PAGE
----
I lived in China between 2006 and 2008. I first lived in a small town called Xiantao (near Wuhan) in Hubei province. I then lived in a larger city Zhenjiang (near Nanjing and Shanghai) in Jiangsu province. There is typical Chinese dishes found throughout China, but also foods that are very regional.
Meals in Chinese restaurants tend to be made for sharing. Every one has their bowl of rice and then there are several dishes in the centre of the table for everyone to share, like: soups, meat, fish, vegetables and tofu. Dining out on your own can be tricky. If you’re going solo a Western franchise or street food would probably be your easiest option.
Chinese restaurants will usually bring you complementary boiled water to drink, even if you haven’t asked for it. Most Chinese people tend to prefer drinking boiled water over cold water.
Vegetable dishes sometimes contain animal ingredients. There are some vegetarian restaurants which serve mostly vegan dishes. These eateries will have plant-based versions of traditional Chinese dishes and things like tofu scramble. If you don’t eat pork (猪肉 zhūròu), lamian (soupy noodles) or anything from a lamian shop, will probably be a safe bet, as these stores are usually owned by people following a halaal diet.
You don’t have to be worried about getting dog meat (狗肉 gǒuròu) when you order something else, since it is considered a delicacy. At a buffet though, if you’re unsure ask someone what kind of meat (肉 ròu) it is.
Food usually contains MSG. I could only ever find MSG in supermarkets and never any regular salt (sodium chloride).
Chinese foods I miss:
1.Stinky Tofu chou doufu 臭豆腐
Fried cubes of tofu in various spices, chilies and sauces. Usually served with brown vinegar. It’s a bit of an acquired taste for some, but strangely addictive. Mostly sold as a street food.
2.Re Gan Mian (hot dry noodles) 热干面
Street food. Noodles with spices (including chilies), things like spring onion, fresh coriander (cilantro) and a sesame sauce. I only ever found this in Hubei province, since it is a regional cuisine. This is one of the foods I miss the most.
3.Fresh water-chestnuts 热干面
Chinese people like to eat freshly peeled water chestnuts. You can even buy several water chestnuts on a stick as street food. I ate quite a lot of them. They’re a bit like a fresh pear, yet different. In south Africa you can only buy them in cans from Asian supermarkets. Canned water chestnut taste HORRIBLE raw. They’re okay in stir fries, but I’m not a big fan.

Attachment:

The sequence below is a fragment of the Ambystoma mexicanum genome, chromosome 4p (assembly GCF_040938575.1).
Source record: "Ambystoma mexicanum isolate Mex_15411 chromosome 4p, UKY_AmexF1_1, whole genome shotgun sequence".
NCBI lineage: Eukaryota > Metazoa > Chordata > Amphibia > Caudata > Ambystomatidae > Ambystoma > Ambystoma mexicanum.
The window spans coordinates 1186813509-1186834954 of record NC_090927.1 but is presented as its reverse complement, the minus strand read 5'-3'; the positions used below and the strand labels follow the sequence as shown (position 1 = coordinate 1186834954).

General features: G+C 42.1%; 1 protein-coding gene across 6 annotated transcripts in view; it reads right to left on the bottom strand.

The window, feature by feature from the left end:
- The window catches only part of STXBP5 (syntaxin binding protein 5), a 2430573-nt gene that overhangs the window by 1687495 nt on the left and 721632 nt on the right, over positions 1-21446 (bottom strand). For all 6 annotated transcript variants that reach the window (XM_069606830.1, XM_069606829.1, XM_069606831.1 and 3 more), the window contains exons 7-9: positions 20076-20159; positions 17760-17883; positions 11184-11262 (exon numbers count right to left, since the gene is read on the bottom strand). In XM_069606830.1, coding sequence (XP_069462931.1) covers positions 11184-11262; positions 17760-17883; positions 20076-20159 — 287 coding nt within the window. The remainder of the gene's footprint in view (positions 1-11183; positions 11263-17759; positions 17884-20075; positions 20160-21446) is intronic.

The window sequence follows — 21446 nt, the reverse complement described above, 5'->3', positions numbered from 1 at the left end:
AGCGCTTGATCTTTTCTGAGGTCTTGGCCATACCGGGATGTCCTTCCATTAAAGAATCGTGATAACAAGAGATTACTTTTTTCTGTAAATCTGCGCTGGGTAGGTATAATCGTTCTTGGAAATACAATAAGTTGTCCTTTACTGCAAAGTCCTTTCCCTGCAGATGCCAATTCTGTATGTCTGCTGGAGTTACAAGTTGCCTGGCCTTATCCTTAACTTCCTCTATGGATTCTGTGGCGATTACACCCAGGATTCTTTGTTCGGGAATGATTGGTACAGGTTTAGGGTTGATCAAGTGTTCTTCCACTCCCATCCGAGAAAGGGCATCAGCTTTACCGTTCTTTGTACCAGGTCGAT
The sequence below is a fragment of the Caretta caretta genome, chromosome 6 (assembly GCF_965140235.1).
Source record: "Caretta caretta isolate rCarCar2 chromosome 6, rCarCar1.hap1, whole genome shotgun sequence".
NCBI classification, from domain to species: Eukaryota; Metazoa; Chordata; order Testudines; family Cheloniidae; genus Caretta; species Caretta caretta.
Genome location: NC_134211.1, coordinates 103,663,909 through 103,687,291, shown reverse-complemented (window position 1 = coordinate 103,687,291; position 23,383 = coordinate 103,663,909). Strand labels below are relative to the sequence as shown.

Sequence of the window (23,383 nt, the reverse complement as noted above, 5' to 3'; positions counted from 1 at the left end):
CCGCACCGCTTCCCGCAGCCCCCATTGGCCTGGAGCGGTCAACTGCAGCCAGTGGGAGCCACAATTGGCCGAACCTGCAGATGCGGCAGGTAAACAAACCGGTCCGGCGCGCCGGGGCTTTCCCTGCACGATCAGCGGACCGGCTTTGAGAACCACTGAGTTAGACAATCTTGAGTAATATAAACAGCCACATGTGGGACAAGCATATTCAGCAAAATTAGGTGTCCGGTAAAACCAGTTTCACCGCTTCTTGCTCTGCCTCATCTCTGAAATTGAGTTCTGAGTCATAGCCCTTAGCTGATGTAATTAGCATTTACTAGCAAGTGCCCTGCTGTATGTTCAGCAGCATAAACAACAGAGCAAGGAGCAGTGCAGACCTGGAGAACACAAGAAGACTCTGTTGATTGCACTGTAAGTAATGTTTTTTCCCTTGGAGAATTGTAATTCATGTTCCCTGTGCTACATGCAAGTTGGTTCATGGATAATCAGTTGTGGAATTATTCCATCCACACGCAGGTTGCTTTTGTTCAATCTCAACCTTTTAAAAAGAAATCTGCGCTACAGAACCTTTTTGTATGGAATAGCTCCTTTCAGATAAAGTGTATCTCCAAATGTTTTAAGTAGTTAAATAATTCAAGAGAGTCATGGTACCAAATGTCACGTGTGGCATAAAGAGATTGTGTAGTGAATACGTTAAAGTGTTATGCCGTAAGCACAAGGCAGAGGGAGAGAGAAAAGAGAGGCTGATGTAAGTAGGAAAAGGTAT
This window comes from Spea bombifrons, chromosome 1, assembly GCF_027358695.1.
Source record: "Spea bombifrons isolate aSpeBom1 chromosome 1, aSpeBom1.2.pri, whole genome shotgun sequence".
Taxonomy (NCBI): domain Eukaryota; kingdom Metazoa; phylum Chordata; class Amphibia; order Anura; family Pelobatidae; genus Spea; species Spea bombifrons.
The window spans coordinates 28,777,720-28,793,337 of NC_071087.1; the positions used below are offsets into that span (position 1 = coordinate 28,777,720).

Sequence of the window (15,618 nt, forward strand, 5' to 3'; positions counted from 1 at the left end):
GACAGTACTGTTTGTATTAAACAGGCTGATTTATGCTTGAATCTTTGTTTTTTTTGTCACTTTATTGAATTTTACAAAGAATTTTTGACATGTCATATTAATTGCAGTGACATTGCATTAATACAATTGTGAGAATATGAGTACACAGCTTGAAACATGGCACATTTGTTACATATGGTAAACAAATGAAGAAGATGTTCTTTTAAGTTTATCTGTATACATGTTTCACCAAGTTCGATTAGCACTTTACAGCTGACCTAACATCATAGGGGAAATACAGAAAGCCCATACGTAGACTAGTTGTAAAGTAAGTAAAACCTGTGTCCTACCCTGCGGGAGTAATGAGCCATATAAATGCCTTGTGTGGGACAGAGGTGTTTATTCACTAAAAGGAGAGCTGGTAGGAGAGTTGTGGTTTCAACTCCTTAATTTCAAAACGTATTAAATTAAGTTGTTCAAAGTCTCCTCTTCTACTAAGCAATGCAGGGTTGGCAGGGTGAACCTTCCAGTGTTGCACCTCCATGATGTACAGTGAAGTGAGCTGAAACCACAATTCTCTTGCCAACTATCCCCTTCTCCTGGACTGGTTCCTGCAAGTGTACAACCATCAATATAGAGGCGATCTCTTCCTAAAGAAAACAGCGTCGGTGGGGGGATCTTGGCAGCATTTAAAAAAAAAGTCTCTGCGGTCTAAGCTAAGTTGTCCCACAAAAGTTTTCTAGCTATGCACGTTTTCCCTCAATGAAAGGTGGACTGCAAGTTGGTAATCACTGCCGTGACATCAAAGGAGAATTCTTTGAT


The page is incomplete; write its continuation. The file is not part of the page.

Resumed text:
4.Lotus root ou / lian ou 莲藕
The root of the lotus (water plant). It can be prepared in various ways, including: boiled, fried or pickled. Tastiness depends on how it’s cooked. Lotus root is very common in Chinese cuisine and I miss it.
Steamed buns (bao 包) and dumplings (jiao 饺)
There are various types of steamed buns, including plain and with vegetable or meaty fillings. Bao are often eating for breakfast accompanied by a cup of sweet soy milk. Dumplings can be fried or steamed and can also have vegetable or meat fillings. Vegetable fillings may contain animal fat “for flavour”, so be aware of that.
6. Chinese greens vegetable: 蔬菜 shucai
Varies types of leafy greens, shoots and stem vegetables, often made with oil and garlic. (Some cooks will add bacon fat or lard to the veggies, with out specifying. So if you’re vegetarian/vegan/kosher/halaal look out for that.)
7. Pumpkin & Turnip
A restaurant dish. You should be easily able to recognize it from the menu picture. It is shaped like a yin-yang with mashed pumpkin as the one half and mashed turnip as the other. Something like pickeled onions will usually serve as the circles inside the two parts of the yin-yang. These two vegetables complement each other well. Again this is something you could probably easily make at home (Assuming you turnips are readily available and your cohabitants like pumpkin).
8. Fried eggplant eggplant: qiezi 茄子
Eggplant friend in oil with chilies and spices. You could probably make this at home, though I don’t really make a lot of fried foods. In China I ate this all the time. At restaurants, at people’s houses and in school cafeterias (I was an English teacher).
9. Street barbecue
In my first few months in China, before I stopped eating meat, I used to eat a lot of barbecued mutton on skewers. Later, I ate things like barbecue eggplant, corn and other veggies. Barbecued foods reminded me a bit of home. Though I never saw any Chinese people having a backyard barbecue.
10. Milk Tea (bubble tea) naicha 奶茶
I used to drink this all the time. It’s was very popular with my Chinese friends (mostly women in their early twenties) . They have all sorts of flavours including strawberry, watermelon and chocolate. My favourite was taro and black sesame. I once had a lavender flavour which was the best thing ever. Available hot or cold. Chinese people actually drink a lot of hot beverages, even things Westerners would normally drink iced. (A friend once bought me a orange juice from a KFC. It was hot! It completely took me by surprise. )
A few years ago a Asian drinks store selling things like bubble milk opened near my house. It wasn’t as good. Or maybe I just lost my taste for it. I don’r consume a lot of dairy these days, due to my food allergy.
©lowercase v 2017